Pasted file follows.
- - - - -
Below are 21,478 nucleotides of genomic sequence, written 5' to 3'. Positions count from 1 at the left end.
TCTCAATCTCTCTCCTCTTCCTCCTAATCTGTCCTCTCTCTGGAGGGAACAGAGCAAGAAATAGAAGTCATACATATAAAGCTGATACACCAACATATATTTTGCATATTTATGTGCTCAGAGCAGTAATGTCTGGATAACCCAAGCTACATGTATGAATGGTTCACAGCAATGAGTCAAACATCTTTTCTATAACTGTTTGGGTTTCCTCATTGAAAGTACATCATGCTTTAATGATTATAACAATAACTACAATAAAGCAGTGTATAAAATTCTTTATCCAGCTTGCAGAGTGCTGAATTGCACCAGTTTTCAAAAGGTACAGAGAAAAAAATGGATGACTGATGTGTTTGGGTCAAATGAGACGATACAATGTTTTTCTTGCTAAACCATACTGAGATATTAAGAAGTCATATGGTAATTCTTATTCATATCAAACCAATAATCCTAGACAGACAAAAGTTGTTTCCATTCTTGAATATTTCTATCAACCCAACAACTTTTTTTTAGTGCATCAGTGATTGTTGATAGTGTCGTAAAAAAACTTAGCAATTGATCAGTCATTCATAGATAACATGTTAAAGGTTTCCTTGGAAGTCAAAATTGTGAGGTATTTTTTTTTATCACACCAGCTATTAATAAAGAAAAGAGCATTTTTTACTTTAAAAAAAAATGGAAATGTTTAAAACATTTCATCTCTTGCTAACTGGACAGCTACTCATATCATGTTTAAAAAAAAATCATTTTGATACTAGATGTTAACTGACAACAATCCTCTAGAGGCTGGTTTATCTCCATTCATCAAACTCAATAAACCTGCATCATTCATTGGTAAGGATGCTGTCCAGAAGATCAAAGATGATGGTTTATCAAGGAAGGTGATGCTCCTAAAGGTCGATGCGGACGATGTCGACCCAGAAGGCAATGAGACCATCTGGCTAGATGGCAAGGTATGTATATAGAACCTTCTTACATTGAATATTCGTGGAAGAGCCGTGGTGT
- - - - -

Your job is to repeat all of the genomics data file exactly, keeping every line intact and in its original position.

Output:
Below are 21,478 nucleotides of genomic sequence, written 5' to 3'. Positions count from 1 at the left end.
TCTCAATCTCTCTCCTCTTCCTCCTAATCTGTCCTCTCTCTGGAGGGAACAGAGCAAGAAATAGAAGTCATACATATAAAGCTGATACACCAACATATATTTTGCATATTTATGTGCTCAGAGCAGTAATGTCTGGATAACCCAAGCTACATGTATGAATGGTTCACAGCAATGAGTCAAACATCTTTTCTATAACTGTTTGGGTTTCCTCATTGAAAGTACATCATGCTTTAATGATTATAACAATAACTACAATAAAGCAGTGTATAAAATTCTTTATCCAGCTTGCAGAGTGCTGAATTGCACCAGTTTTCAAAAGGTACAGAGAAAAAAATGGATGACTGATGTGTTTGGGTCAAATGAGACGATACAATGTTTTTCTTGCTAAACCATACTGAGATATTAAGAAGTCATATGGTAATTCTTATTCATATCAAACCAATAATCCTAGACAGACAAAAGTTGTTTCCATTCTTGAATATTTCTATCAACCCAACAACTTTTTTTTAGTGCATCAGTGATTGTTGATAGTGTCGTAAAAAAACTTAGCAATTGATCAGTCATTCATAGATAACATGTTAAAGGTTTCCTTGGAAGTCAAAATTGTGAGGTATTTTTTTTTATCACACCAGCTATTAATAAAGAAAAGAGCATTTTTTACTTTAAAAAAAAATGGAAATGTTTAAAACATTTCATCTCTTGCTAACTGGACAGCTACTCATATCATGTTTAAAAAAAAATCATTTTGATACTAGATGTTAACTGACAACAATCCTCTAGAGGCTGGTTTATCTCCATTCATCAAACTCAATAAACCTGCATCATTCATTGGTAAGGATGCTGTCCAGAAGATCAAAGATGATGGTTTATCAAGGAAGGTGATGCTCCTAAAGGTCGATGCGGACGATGTCGACCCAGAAGGCAATGAGACCATCTGGCTAGATGGCAAGGTATGTATATAGAACCTTCTTACATTGAATATTCGTGGAAGAGCCGTGGTGT